Facebook's reputation among forward-thinking users has been suffering of late, what with many of them finally deciding to #DeleteFacebook following the Cambridge Analytica scandal and ongoing criticism that the company hasn't been doing enough to protect the integrity of elections and referendums around the world.
The announcement comes just two weeks after concerns were raised that foreign-funded campaigns, including US religious and political groups, were attempting to influence the outcome.
"Concerns have been raised about organisations and individuals based outside of Ireland trying to influence the outcome of the referendum on the Eighth Amendment to the Constitution of Ireland by buying ads on Facebook," the company said, adding it was "an issue [Facebook had] been thinking about for some time".
"Today, as part of our efforts to help protect the integrity of elections and referendums from undue influence, we will begin rejecting ads related to the referendum if they are being run by advertisers based outside of Ireland."
Facebook said it believed "the spirit of this approach [was] also consistent with Irish electoral law that prohibits campaigns from accepting foreign donations."
The referendum, due to take place in just over two weeks' time, could repeal the country's strict abortion laws, which prohibit the vast majority of terminations, including in cases of rape or incest.
Facebook said it would rely on the help of political parties and campaigners on both sides of the campaign to notify the company if they had "concerns about ad campaigns" they saw online. "We will also be using machine learning to help us with this effort to identify ads that should no longer be running," Facebook added.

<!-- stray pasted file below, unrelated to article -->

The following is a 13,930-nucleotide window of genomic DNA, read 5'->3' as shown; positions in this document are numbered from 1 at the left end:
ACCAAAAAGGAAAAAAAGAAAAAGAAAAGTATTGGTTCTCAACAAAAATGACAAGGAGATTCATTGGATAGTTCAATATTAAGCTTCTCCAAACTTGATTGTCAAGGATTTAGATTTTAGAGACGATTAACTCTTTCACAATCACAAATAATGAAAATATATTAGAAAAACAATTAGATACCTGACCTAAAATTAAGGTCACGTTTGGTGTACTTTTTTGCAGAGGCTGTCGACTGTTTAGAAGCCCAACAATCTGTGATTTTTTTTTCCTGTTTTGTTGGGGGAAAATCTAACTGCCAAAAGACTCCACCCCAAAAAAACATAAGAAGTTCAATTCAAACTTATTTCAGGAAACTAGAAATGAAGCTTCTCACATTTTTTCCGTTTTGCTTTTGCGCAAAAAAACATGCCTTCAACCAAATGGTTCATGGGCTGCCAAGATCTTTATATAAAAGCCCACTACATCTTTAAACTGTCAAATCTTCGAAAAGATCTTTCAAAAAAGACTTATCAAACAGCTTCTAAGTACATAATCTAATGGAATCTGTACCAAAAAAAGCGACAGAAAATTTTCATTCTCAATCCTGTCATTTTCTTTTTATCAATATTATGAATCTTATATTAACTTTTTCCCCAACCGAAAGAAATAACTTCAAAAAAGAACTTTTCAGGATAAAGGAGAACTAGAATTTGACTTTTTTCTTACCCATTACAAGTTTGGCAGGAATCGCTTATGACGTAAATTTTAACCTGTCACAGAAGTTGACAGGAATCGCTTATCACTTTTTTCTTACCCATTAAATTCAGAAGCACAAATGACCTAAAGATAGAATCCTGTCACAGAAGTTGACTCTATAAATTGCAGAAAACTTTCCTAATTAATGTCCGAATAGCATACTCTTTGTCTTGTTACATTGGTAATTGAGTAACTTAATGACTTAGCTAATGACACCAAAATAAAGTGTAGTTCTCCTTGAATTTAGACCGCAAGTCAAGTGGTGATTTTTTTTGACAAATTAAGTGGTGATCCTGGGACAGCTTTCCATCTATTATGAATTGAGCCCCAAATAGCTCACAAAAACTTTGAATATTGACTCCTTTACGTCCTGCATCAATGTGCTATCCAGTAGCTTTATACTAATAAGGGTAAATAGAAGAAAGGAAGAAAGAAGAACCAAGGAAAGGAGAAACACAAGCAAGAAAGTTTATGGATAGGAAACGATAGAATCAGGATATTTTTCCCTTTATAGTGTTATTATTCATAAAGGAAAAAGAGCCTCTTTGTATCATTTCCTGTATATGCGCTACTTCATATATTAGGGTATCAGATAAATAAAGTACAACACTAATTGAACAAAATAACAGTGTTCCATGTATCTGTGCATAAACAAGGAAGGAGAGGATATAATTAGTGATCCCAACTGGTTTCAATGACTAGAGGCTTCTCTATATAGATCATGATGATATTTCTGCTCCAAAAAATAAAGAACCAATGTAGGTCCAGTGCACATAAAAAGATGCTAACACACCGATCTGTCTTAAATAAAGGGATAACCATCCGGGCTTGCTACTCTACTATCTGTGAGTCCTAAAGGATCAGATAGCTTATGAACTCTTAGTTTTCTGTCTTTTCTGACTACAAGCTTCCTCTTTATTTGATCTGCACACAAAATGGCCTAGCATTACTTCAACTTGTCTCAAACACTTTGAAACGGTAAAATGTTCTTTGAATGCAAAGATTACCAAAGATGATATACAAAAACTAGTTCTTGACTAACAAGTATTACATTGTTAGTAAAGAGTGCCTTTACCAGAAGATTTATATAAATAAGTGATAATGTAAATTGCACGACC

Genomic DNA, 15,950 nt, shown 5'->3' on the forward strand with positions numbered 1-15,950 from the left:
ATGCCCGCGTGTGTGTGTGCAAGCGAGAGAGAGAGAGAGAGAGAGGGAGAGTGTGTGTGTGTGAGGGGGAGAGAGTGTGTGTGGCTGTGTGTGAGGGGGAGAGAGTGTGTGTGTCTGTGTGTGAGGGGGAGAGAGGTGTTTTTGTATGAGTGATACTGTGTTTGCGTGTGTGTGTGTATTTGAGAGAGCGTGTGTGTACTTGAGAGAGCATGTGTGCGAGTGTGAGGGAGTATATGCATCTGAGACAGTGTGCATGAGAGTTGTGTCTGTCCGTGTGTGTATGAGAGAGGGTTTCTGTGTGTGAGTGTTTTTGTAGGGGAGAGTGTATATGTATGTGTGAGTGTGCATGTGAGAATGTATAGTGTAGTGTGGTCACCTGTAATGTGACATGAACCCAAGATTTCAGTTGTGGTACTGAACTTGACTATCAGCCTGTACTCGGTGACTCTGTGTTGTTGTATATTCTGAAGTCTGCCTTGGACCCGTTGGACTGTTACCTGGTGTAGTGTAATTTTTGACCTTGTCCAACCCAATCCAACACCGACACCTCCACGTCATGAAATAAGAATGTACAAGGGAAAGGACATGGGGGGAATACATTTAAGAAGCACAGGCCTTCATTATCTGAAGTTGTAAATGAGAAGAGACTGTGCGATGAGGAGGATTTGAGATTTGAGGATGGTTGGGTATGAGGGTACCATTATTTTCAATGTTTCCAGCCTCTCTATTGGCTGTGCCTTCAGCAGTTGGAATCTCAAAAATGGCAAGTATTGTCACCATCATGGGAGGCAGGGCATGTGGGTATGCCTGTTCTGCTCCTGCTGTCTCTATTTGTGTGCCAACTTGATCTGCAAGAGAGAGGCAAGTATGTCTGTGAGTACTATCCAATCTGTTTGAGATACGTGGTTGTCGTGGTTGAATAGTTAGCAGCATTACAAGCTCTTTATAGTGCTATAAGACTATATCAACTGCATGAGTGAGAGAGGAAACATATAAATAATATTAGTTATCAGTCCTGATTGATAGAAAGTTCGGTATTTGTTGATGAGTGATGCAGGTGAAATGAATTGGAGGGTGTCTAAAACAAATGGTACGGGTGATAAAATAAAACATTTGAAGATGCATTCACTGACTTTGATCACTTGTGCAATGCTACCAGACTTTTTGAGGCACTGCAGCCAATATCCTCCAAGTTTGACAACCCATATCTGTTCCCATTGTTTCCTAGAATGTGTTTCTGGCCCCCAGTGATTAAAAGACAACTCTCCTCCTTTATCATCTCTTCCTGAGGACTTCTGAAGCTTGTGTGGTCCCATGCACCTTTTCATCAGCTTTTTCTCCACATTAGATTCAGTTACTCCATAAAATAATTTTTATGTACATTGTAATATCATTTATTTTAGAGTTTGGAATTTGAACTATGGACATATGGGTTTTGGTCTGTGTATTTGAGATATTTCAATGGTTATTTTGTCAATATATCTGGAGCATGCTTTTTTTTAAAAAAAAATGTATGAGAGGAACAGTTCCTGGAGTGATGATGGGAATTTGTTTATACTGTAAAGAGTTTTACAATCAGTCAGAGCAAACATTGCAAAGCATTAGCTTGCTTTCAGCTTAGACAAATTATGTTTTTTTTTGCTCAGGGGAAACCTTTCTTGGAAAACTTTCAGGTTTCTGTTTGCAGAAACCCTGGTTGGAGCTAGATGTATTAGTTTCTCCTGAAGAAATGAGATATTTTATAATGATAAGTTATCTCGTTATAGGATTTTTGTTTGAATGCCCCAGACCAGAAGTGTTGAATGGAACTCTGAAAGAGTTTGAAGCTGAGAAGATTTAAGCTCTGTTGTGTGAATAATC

While Facebook's stance has been welcomed by many, some also believe the ban has come too late, considering the referendum was announced back in September.
It's obviously not a bad thing facebook are banning people from outside Ireland spending money on ads for the referendum but surely this could and should have been done months ago? Bit stable door and bolted horse at this stage.— Sinéad Redmond (@sineadredmond) May 8, 2018
Gavin Sheridan, an Irish social media expert who has been watching the referendum campaign unfold online, told the Guardian that Facebook was "always late to the party". "They were late with Russian interference in the US election … All their announcements seem designed to stave off regulation, and for me it boils down to do we allow them to self-regulate, or do we regulate ourselves."
There is also a gaping loophole in that foreign organisations seeking to influence the result could still give financial backing to groups already based in Ireland.
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